• How will we build in time to acknowledge students’ fears and anxieties and support them by providing diverse learning modes, access to counseling, opportunities for expression, and by creating positive outlets.

By creating space to support the cognitive, social, emotional, and physical wellbeing of students we prioritize the health of our communities and families.

Shifting our Thinking to Emphasize the Positives

While the impacts give us much to consider, take a moment to look at all of the positive outcomes that this pandemic has brought to education. Teachers have shifted on a dime to provide instruction to students through online platforms and integrate new technology resources. Teachers have supported students and families and provided engaging instruction and real time face to face help through video conferencing.  The resiliency and life skills that students have learned over this last year will likely be used for the rest of their lives, giving further acknowledgement to some of the benefits that have come out of pandemic teaching.

Another positive outcome has been family involvement and student support structures.  We have families that are more engaged with education than they have ever been. We can continue to leverage this support to create strong working relationships between home and school supporting the student together in their growth over time.  This time has also allowed us to be creative in how we support students and families.  Reimagining how we utilize staffing to provide support beyond the classroom, home visits, family liaisons, grade level success coaches, etc. has got us thinking about how we can be looking at our funding structure to continue these supports into the future.

It is so easy to think back on this year and look through a negative lens.  We can get bogged down on the impacts that this year has had on the education system as a whole and especially our students.  We can start from the assumption that students have slid backwards in their learning and development, or we can just look at it as an interruption.  How can we find out where the real needs are and acknowledge the gains we have made? Let’s celebrate the middle level, praise the growth we have had in our learning over the course of this last year, and utilize our new knowledge to create a brighter future.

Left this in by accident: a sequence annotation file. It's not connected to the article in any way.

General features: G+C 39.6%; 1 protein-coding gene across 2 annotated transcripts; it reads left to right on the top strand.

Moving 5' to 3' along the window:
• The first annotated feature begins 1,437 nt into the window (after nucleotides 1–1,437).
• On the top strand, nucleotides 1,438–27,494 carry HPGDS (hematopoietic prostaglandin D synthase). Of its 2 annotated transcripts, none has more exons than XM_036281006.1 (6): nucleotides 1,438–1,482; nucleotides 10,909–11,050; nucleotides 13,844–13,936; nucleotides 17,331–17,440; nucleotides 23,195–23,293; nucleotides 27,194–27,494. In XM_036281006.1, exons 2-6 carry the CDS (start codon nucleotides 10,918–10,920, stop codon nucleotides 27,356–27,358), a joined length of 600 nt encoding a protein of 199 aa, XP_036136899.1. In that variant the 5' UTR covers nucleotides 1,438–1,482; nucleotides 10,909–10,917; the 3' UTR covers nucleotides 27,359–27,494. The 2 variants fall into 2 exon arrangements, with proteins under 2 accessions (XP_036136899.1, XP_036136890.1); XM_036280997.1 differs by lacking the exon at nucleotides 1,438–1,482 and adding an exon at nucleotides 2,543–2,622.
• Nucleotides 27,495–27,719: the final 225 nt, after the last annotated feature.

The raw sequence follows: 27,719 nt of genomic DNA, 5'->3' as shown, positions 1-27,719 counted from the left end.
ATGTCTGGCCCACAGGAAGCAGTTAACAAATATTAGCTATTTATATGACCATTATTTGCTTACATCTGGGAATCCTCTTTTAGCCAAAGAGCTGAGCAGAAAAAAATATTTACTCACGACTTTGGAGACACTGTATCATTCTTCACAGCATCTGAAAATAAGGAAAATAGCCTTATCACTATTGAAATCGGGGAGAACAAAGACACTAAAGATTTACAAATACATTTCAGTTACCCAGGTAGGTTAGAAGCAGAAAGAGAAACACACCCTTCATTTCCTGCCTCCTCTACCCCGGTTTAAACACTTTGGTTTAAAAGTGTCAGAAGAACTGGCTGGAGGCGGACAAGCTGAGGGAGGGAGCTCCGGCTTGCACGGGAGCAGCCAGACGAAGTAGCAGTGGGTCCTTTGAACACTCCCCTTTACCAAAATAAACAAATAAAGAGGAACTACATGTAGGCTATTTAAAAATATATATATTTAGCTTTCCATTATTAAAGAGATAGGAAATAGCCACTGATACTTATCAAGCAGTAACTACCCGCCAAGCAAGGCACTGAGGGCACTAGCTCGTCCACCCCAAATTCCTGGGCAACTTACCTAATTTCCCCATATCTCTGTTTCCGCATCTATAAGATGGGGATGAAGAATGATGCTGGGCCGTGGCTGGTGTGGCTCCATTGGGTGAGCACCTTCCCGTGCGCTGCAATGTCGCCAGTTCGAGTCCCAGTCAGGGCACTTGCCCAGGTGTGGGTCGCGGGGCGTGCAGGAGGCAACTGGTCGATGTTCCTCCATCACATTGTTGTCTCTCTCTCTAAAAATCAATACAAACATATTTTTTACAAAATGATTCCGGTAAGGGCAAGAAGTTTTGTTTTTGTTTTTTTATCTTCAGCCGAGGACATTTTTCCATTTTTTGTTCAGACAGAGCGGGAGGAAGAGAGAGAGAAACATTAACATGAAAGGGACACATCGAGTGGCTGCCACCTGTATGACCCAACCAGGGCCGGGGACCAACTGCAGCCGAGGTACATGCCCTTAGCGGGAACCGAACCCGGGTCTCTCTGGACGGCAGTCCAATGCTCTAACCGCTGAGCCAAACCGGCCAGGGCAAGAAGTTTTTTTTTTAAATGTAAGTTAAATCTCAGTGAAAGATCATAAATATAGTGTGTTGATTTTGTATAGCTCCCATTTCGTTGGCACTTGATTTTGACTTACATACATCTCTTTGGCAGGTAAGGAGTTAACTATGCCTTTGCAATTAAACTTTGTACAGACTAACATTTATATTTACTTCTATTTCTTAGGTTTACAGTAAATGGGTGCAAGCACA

The AMLE Advocacy Committee is comprised of Todd Bloch, Chair, Angela Allen, Chandra Diaz DeBose, Juan Rodriguez, Kathleen McCaffery, Kristina Falbe, Lisa Koenecke, Steve Norline-Weaver, Jim Barnes (ex-officio), and Stephanie Simpson (ex-officio)


  1. Vélez-Ibánez, C.G., & Greenberg, J.B. (1992). Formation and Transformation of Funds of Knowledge among U.S.-Mexican Households. Anthropology and Education Quarterly 23(4), pp. 313-335.
  1. BROADBANDNOW (2021). Independent Research and Data on High-Speed Internet in the US. Retrieved March 3, 2021 from https://broadbandnow.com/


  1. I really liked reading this article. I think when people look back on this year, as stated in the article, “It is so easy to think back on this year and look through a negative lens.” I really agree with this because a lot of changes have been made in the classroom this year and a lot of it might be things that will reflect and be used in later years and some might not. Some of the implements this year has had, I have seen hurt a lot of students because they don’t like using their Chrome books so much and they rather do everything on paper. I hope this is something we can implement in the future.

  2. I really enjoyed this article. I know there may have been different “set backs” for students but this pandemic has also given them chances to learn new skills and have new experiences that they wouldn’t of had other wise. One huge positive I’ve seen is how excited the students are to be back to in person and how eager they are to get back to the normal classroom experience.

  3. This article made a great point that we are often so focused on the negatives and what we feel we’ve lost rather than considering the opportunities gained or the circumstances that have surrounded the past year. Looking at school after the shutdown as a fresh start and a way to help students succeed rather than trying to catch up on what might have been “lost” can help change teachers’ perspectives and really focus on helping students grow. Technology is really something that a lot of students have gotten better with due to the pandemic, and there are certainly many positives to seeing how well students have handled the difficulties of the past year.